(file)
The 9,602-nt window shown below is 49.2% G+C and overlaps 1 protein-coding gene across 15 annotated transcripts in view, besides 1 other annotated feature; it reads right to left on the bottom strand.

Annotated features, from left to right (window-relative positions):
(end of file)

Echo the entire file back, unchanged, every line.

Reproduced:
The 9,602-nt window shown below is 49.2% G+C and overlaps 1 protein-coding gene across 15 annotated transcripts in view, besides 1 other annotated feature; it reads right to left on the bottom strand.

Annotated features, from left to right (window-relative positions):